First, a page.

I'll go with 4.5. Honestly, with Kresley Cole, it may take a few reads to decide if this is one of my enduring favorites, (eg. [b:Lothaire|10790516|Lothaire (Immortals After Dark, #12)|Kresley Cole|https://d.gr-assets.com/books/1366322959s/10790516.jpg|15702803], [b:Demon from the Dark|7098304|Demon from the Dark (Immortals After Dark, #10)|Kresley Cole|https://d.gr-assets.com/books/1357611692s/7098304.jpg|7355830], [b:Dreams of a Dark Warrior|8534799|Dreams of a Dark Warrior (Immortals After Dark, #11)|Kresley Cole|https://d.gr-assets.com/books/1285724086s/8534799.jpg|13402106]), or just a fun addition, e.g. [b:Shadow's Claim|12988016|Shadow's Claim (The Dacians, #1; Immortals After Dark, #12.5)|Kresley Cole|https://d.gr-assets.com/books/1336161703s/12988016.jpg|18147798]. As that list suggests I am especially fond of the Island books, with the major exception of her most recent, [b:MacRieve|8158992|MacRieve (Immortals After Dark, #13)|Kresley Cole|https://d.gr-assets.com/books/1360517706s/8158992.jpg|13001065], which was probably the most disappointing book in the series.
But whether this hits the Cole "greatest hits list" or not, without question on first go this is a terrific read, featuring Cole's usual mix of thrilling adventures mixed with great dialogue and scorching sexual tension. Lanthe is a fantastic heroine, an old favorite from several of the earlier books, and Thronos is in the great IAD tradition of sexily brooding, pathologically tormented hotties. This is one of the few couples in the IAD series (along with Regin and Declan) who already have a history together--with centuries worth of injuries and misunderstandings to clear up. Unlike Regin and Declan, Lothaire and Ellie and some other stories, the injuries go both ways, which gets us out of the guy-treating-his-girl-horribly-and-then-being-forgiven trap the books sometimes fall into--our first shot of the couple comes in [b:Kiss of a Demon King|3585344|Kiss of a Demon King (Immortals After Dark, #7)|Kresley Cole|https://d.gr-assets.com/books/1357612809s/3585344.jpg|3627605], where Lanthe cuts off Thronos' foot and then mocks him. Given this context, the scenes of their childhood encounters become especially poignant. More than the other books this one is very focused on friendship, which adds a new dimension away from just sexual chemistry and success fighting bad guys.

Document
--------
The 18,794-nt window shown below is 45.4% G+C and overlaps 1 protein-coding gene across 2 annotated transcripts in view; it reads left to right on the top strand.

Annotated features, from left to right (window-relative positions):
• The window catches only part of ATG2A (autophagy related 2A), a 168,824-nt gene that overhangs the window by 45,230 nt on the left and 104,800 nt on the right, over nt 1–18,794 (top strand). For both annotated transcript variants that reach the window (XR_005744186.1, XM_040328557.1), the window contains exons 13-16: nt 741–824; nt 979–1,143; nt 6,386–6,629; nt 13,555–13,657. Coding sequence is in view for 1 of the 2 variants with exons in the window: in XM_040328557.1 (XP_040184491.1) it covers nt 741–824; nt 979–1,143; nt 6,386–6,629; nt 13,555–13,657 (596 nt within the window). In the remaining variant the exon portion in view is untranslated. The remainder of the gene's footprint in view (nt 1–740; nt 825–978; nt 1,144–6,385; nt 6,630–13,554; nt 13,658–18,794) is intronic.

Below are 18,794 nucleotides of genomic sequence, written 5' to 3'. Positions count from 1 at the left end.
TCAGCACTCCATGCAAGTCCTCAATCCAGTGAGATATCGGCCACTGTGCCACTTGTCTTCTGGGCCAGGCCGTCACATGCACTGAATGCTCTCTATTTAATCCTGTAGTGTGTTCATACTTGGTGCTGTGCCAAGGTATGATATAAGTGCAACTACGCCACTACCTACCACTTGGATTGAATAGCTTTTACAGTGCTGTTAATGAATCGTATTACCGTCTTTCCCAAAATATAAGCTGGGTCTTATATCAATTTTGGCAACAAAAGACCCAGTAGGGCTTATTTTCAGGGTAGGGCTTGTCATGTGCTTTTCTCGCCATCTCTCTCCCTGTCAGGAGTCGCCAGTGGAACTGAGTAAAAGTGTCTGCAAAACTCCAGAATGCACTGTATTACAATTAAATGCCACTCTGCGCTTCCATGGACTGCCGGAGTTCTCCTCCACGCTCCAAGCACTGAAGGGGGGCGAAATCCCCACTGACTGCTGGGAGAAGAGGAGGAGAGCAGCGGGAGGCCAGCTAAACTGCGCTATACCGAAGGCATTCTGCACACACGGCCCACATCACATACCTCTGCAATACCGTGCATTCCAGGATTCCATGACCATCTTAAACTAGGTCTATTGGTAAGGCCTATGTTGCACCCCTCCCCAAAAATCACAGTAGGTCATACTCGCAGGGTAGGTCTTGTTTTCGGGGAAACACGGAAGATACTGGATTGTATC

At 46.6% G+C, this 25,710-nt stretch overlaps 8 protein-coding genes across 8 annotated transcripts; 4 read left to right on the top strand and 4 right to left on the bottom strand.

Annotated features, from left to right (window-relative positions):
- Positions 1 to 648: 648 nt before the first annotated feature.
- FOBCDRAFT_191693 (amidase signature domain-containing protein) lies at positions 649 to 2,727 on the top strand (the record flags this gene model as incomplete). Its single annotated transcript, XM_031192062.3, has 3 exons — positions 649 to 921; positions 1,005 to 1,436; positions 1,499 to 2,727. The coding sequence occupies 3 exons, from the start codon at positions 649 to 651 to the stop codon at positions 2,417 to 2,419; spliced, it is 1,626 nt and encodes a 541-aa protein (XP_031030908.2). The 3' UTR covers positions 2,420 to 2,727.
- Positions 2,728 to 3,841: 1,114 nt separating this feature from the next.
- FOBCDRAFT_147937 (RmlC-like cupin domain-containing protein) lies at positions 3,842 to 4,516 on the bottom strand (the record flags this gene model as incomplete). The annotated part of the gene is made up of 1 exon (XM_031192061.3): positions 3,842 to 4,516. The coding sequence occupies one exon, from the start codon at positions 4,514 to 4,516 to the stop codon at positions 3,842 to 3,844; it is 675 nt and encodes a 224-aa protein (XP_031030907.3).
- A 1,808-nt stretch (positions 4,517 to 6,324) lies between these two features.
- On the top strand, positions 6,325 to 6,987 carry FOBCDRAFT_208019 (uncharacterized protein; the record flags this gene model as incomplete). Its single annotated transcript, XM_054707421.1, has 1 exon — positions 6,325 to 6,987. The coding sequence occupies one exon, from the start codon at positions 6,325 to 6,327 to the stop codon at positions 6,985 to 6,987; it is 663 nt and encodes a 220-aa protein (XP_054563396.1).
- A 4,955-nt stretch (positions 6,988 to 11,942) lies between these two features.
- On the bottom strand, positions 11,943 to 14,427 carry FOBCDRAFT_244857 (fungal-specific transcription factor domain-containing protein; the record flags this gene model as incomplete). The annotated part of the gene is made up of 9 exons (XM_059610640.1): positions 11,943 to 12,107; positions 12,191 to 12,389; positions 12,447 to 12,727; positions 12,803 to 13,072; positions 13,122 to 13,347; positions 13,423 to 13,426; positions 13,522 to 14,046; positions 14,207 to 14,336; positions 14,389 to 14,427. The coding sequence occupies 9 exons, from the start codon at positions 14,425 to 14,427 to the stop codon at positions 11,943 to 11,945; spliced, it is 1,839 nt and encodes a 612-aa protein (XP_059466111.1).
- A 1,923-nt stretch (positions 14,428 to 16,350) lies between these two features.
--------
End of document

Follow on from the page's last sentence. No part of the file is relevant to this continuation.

Unlike Macrieve, this book is closely tied in with a number of books in the series, containing a section on the island and crucial developments in several of the ongoing subplots. One of the great pleasures of this series is the success and intricacies of the cross references between the books, since it rewards obsessive rereaders like myself, (sort of like the episodes in Star Trek: Next Generation where Tasha Yar reappears, which is enough to send a die-hard Trekkie into spontaneous orgasm--er, at least so I have been told, cough cough).
In some ways writing a review of this book is spectacularly irrelevant, since if you've gotten this far into IAD I can't imagine you NOT reading this latest installment. For those who were disappointed with Macrieve, you may be relieved to know that at least one die-hard fan thinks this book is a megaton better. For those who started and gave up on IAD, I can only shake my head in pained wonder. If you have not read the series, I envy you with all my heart--you've got 15 books worth of reading in what I consider to be the absolute best paranormal series out there.
For a discussion of why I recommend this series, especially to those hoping to corrupt their friends to reading erotic paranormal/romance, see my blog post, http://liliafordromance.blogspot.com/2013/02/on-corrupting-er-recommending-books-to.html